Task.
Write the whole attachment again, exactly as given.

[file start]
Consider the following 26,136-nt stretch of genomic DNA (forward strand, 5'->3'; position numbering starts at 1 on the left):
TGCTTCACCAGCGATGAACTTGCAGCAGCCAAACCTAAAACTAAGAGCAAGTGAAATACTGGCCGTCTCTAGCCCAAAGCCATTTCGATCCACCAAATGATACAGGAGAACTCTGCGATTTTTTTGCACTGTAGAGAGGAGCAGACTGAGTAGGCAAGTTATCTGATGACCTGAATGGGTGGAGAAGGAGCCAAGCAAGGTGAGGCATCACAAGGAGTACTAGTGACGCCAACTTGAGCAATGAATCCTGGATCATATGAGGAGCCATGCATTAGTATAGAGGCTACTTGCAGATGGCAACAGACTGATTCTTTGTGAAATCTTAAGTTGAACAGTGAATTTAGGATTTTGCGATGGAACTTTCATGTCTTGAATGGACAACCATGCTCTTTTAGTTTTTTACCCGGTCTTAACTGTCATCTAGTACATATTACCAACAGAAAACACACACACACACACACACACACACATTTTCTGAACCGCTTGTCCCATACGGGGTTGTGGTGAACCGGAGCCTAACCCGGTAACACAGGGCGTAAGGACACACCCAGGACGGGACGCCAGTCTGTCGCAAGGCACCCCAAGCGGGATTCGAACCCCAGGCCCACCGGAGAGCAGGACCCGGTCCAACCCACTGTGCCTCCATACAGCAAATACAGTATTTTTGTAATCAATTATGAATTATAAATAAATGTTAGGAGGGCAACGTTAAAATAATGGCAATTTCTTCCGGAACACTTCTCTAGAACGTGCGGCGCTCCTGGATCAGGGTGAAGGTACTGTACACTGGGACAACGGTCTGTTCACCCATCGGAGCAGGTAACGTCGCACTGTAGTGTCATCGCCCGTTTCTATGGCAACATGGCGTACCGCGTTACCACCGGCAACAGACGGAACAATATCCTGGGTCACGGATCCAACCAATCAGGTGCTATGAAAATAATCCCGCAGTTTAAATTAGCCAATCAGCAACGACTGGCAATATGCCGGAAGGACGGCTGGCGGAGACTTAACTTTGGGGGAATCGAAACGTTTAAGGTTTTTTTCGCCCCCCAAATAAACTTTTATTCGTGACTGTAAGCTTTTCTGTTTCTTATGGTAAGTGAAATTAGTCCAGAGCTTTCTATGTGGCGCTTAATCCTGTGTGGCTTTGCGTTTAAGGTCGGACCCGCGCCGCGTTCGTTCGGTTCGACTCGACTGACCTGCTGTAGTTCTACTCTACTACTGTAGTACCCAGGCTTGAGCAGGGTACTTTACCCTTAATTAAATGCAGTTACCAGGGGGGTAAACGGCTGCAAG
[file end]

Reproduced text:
Consider the following 26,136-nt stretch of genomic DNA (forward strand, 5'->3'; position numbering starts at 1 on the left):
TGCTTCACCAGCGATGAACTTGCAGCAGCCAAACCTAAAACTAAGAGCAAGTGAAATACTGGCCGTCTCTAGCCCAAAGCCATTTCGATCCACCAAATGATACAGGAGAACTCTGCGATTTTTTTGCACTGTAGAGAGGAGCAGACTGAGTAGGCAAGTTATCTGATGACCTGAATGGGTGGAGAAGGAGCCAAGCAAGGTGAGGCATCACAAGGAGTACTAGTGACGCCAACTTGAGCAATGAATCCTGGATCATATGAGGAGCCATGCATTAGTATAGAGGCTACTTGCAGATGGCAACAGACTGATTCTTTGTGAAATCTTAAGTTGAACAGTGAATTTAGGATTTTGCGATGGAACTTTCATGTCTTGAATGGACAACCATGCTCTTTTAGTTTTTTACCCGGTCTTAACTGTCATCTAGTACATATTACCAACAGAAAACACACACACACACACACACACACACATTTTCTGAACCGCTTGTCCCATACGGGGTTGTGGTGAACCGGAGCCTAACCCGGTAACACAGGGCGTAAGGACACACCCAGGACGGGACGCCAGTCTGTCGCAAGGCACCCCAAGCGGGATTCGAACCCCAGGCCCACCGGAGAGCAGGACCCGGTCCAACCCACTGTGCCTCCATACAGCAAATACAGTATTTTTGTAATCAATTATGAATTATAAATAAATGTTAGGAGGGCAACGTTAAAATAATGGCAATTTCTTCCGGAACACTTCTCTAGAACGTGCGGCGCTCCTGGATCAGGGTGAAGGTACTGTACACTGGGACAACGGTCTGTTCACCCATCGGAGCAGGTAACGTCGCACTGTAGTGTCATCGCCCGTTTCTATGGCAACATGGCGTACCGCGTTACCACCGGCAACAGACGGAACAATATCCTGGGTCACGGATCCAACCAATCAGGTGCTATGAAAATAATCCCGCAGTTTAAATTAGCCAATCAGCAACGACTGGCAATATGCCGGAAGGACGGCTGGCGGAGACTTAACTTTGGGGGAATCGAAACGTTTAAGGTTTTTTTCGCCCCCCAAATAAACTTTTATTCGTGACTGTAAGCTTTTCTGTTTCTTATGGTAAGTGAAATTAGTCCAGAGCTTTCTATGTGGCGCTTAATCCTGTGTGGCTTTGCGTTTAAGGTCGGACCCGCGCCGCGTTCGTTCGGTTCGACTCGACTGACCTGCTGTAGTTCTACTCTACTACTGTAGTACCCAGGCTTGAGCAGGGTACTTTACCCTTAATTAAATGCAGTTACCAGGGGGGTAAACGGCTGCAAG